Other name Margarete Heymann, Margarete Heymann-Löbenstein, Margarete Heymann-Marks, Grete Marks
Born Cologne, Germany
Died London, England
Margaret Marks was born Cologne, Germany and studied as a ceramicist under Itten at the Bauhaus, going on to establish a highly successful pottery factory with her first husband, Gustav Loebenstein, in 1923, from which her progressive designs were exported to prestigious clients including Heal's and Liberty in England. After her husband's death in 1928, Marks continued running the factory until 1934, when the Nazis forced her to sell it, far below its value, to a member of the party. Marks left for Britain in 1936, helped by her connections to Ambrose Heal's export manager. Initially, she worked for Minton Pottery, among others, where she continued to produced her own radical, avant-garde designs but was unable to recapture her earlier success with a more conservative British audience. Marks continued her creative career concentrating on painting, drawing and lithography, although she remains best-known for her ceramics. Exhibitions of her work have been held at the Burslem School of Art (1937), solo shows at the Bloomsbury Gallery (1938), Redfern Gallery (1954), Roland, Browse & Delbanco (1956); Ben Uri (1979), and Hael Pottery (Velten, ner Berlin, 2006). A joint exhibition with Pamina Liebert-Mahrenholz was held at the Boundary Gallery, London (September 2008). Her work is held in collections in Berlin (including the Bauhaus Archiv), Brandenburg, New York, Illinois, Munich, London (British Museum, V&A, Royal Festival Hall, Ben Uri), Kendal (Abbot Hall) and Stoke (Stoke-on-Trent Museum).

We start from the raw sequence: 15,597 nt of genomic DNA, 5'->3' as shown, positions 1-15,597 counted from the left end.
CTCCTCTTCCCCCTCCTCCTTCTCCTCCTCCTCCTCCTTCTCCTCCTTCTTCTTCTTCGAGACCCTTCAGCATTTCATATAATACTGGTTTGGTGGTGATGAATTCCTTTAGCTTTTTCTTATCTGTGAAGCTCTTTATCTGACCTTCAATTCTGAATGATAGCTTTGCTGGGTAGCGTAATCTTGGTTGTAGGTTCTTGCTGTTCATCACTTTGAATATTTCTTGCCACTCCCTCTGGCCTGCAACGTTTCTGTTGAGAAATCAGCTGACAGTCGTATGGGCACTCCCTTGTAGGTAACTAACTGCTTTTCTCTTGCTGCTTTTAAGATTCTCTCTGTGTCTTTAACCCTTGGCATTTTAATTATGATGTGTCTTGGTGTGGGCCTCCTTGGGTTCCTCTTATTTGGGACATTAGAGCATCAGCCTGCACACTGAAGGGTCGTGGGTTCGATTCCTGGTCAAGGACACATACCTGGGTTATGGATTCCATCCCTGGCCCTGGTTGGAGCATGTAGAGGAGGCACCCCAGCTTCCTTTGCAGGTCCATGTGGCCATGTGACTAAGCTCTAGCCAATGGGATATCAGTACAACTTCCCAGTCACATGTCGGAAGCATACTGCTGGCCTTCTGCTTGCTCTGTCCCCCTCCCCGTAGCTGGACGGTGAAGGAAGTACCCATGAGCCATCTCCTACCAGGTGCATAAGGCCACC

Object type print
Medium lithograph on paper
Unframed 33.5 x 25 cm
Framed 48.5 x 39 cm
Signed signed, bottom right: M Marks
Acquisition gift from Harold Marks 1989
Accession number 1989-2
Display status not on display
Leff Pouishnoff (1891–1959) was a Ukranian-born pianist and composer, who immigrated to the UK, via Paris, in 1920, and made his home in England. He was especially associated with performances of the works of Chopin and Liszt. During the Second World War, he gave concerts to factory workers, miners and dockers, and made extensive tours among the forces in the Middle East. He committed suicide in 1959. Marks made several portraits of Pouishnoff in the 1930s using a variety of media and techniques including charcoal, ceramics and lithography.